New EU Regulation Targets Recycled Plastics in FCMs

Four long rows of plastic bottles filled with white liquid on an assembly line

October 10, 2022

Commission Regulation (EU) 2022/1616 on recycled plastics in food contact materials is now in effect

Recycled plastics can become contaminated through contact with other waste or materials during processing. If recycled plastics are used to manufacture food contact materials (FCMs), and this contamination is not removed, it may end up in our food.

The new EU Plastic Recycling Regulation (EU) 2022/1616 taking effect today aims to ensure the safety of recycled plastic intended to come into contact with food by authorising recycling processes shown to be effective in reducing contamination rather than authorising individual recycled end materials.

A harmonised regulation

The European Food Safety Authority (EFSA) has been evaluating the safety of recycling processes since 2010, particularly that of PET recycling processes, but national legislation has still been applicable to the use of these processes as well. The new regulation will ensure that all rules for authorisation and enforcement are now fully harmonised across EU member states, with a view to regulating all aspects relevant to the manufacture and safety of recycled plastics intended to be used for food contact.

Companies that recycle plastic intended for contact with food in the EU need to ensure full compliance with the new regulation.

The new regulation sets out rules for manufacturing plastic with recycled content to ensure the decontamination process leads to a product that is safe for use in contact with food. It requires that EFSA continue to assess recycling processes and authorise those that can produce safe plastics. It also sets out rules for quality control of the recycled plastic and includes a procedure that establishes whether novel recycling technologies are suitable to recycle plastic FCMs.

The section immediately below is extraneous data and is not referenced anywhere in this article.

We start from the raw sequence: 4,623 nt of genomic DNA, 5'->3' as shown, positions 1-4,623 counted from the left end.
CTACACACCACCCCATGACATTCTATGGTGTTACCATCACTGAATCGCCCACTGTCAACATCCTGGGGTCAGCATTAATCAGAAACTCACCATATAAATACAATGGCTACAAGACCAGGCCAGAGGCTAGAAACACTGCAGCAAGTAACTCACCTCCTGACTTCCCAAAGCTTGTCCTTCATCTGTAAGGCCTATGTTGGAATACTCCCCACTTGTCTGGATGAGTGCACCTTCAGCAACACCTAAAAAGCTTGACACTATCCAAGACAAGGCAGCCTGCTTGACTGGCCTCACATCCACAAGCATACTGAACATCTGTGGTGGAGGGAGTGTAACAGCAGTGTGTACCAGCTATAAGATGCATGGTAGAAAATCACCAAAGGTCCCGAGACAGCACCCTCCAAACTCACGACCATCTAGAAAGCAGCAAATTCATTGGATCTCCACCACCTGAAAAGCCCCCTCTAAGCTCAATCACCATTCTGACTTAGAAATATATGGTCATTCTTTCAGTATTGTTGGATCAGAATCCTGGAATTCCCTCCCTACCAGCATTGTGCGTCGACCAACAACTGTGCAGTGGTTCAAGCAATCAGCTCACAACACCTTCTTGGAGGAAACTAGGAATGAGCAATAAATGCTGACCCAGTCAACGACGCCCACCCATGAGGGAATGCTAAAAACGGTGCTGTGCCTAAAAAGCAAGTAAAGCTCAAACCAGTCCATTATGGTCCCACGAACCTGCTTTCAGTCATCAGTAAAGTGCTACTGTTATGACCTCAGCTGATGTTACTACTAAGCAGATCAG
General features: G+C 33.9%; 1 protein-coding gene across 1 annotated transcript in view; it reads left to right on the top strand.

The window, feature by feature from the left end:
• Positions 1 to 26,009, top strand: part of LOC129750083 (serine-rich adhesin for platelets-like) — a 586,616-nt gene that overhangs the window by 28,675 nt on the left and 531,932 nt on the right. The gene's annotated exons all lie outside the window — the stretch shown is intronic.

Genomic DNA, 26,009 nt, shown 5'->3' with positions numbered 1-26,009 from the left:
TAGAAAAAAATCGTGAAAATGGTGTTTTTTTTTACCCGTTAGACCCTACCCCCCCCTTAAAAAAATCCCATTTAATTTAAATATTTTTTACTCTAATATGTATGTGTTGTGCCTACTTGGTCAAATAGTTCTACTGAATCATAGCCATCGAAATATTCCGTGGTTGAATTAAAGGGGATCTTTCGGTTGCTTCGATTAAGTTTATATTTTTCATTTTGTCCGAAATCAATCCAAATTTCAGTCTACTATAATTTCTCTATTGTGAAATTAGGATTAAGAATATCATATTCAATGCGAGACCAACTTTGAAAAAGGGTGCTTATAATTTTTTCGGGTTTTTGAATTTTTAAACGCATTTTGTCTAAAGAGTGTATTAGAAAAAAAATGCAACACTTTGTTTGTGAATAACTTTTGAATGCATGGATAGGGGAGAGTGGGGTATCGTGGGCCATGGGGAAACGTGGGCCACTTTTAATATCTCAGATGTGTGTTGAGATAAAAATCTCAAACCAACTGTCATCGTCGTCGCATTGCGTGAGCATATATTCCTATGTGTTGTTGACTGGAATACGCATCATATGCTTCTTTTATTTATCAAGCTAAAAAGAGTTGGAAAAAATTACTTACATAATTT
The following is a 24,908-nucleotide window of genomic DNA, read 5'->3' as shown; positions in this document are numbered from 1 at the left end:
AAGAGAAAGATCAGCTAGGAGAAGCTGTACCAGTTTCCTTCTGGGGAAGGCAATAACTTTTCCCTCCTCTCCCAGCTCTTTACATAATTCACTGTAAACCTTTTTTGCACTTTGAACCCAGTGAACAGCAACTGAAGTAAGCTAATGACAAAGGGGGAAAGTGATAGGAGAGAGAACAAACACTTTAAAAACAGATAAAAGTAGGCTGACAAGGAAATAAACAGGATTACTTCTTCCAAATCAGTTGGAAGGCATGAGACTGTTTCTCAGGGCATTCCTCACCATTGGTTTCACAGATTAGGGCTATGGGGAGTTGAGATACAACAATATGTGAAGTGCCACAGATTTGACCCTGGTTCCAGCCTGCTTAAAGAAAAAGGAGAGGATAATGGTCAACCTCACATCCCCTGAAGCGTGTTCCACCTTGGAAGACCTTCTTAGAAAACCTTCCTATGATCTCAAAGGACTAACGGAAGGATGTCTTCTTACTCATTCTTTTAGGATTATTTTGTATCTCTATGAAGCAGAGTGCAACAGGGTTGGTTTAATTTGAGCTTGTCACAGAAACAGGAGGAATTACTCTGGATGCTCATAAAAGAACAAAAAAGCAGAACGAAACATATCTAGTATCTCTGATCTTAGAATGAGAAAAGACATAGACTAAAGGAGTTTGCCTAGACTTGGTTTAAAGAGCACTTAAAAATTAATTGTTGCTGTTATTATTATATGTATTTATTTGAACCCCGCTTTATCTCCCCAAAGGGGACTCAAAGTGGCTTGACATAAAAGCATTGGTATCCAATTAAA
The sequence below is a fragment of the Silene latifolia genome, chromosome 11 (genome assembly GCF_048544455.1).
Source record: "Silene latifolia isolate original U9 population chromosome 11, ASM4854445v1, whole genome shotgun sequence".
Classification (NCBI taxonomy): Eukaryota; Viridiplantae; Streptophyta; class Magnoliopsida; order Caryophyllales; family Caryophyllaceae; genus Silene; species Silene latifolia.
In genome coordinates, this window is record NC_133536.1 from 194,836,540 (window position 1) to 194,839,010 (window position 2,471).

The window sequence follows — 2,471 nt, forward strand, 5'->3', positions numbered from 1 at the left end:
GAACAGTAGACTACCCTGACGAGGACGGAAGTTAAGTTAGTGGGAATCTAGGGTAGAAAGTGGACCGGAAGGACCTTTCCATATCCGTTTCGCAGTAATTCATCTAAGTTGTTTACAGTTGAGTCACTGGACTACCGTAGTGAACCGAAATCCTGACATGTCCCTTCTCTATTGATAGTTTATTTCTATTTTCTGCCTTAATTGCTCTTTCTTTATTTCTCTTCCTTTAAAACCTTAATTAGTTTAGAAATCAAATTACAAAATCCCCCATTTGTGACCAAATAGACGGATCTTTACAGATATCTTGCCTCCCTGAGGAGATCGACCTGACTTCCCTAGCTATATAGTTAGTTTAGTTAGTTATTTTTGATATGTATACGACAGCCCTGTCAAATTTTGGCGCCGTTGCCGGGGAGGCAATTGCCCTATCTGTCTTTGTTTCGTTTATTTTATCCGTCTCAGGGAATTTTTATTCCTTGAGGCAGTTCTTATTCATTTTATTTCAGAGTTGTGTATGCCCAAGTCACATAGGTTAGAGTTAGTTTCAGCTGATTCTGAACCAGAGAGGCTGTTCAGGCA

What's included & what's not

The new regulation describes a Union list that will include recyclers and recycling facilities that can perform plastic recycling processes suitable for FCMs. All kinds of recycled plastic and recycling technologies are in the scope of the regulation, including mechanical recycling, recycling of products from a closed and controlled product chain, the use of recycled plastic behind a functional barrier, and some forms of chemical recycling.

In the past, EU legislation on recycled plastic FCMs excluded several manufacturing technologies from its scope, but this is no longer the case. All FCMs containing plastic originating from waste or manufactured therefrom are subject to this regulation, including when using a chemical recycling technology.

The new recycling regulation does, however, exclude from its scope the use of waste to manufacture substances included in the Union list of authorised substances in accordance with Article 5 of Regulation (EU) No 10/2011 on plastic FCMs. These substances if manufactured via chemical recycling must be used according to the requirements of Regulation (EU) No 10/2011 and cannot contain oligomers or contaminants originating from the waste.

Changes still to come

Further changes will take effect in the next two years. From July 10, 2023, only recycled plastics produced using a suitable technology may be placed on the market unless they are made with a novel technology and in accordance with Chapter IV of the new regulation. The regulation lays down two suitable technologies:

  • Post-consumer mechanical PET recycling (requiring authorisation of individual processes).

  • Recycling from product loops in a closed and controlled chain (requiring the use of a recycling scheme).

From October10, 2024, quality assurance systems used to collect and pre-process plastic input need to be certified by a third party.

Further information and a full copy of Regulation (EU) 2022/1616 can be found on the European Commission website.

Companies that recycle plastic intended for contact with food in the EU need to ensure full compliance with the new regulation. Those using a process that is not presently authorised should consider performing a safety assessment under the procedure for establishing novel recycling technologies as suitable to recycle plastic FCMs.

How Exponent Can Help

With expertise in FCMs analytical chemistry, regulations, toxicology, and risk assessments gained from decades of experience, we can help clients collect relevant information and develop and submit dossiers to EFSA for evaluation and authorisation of new recycling processes.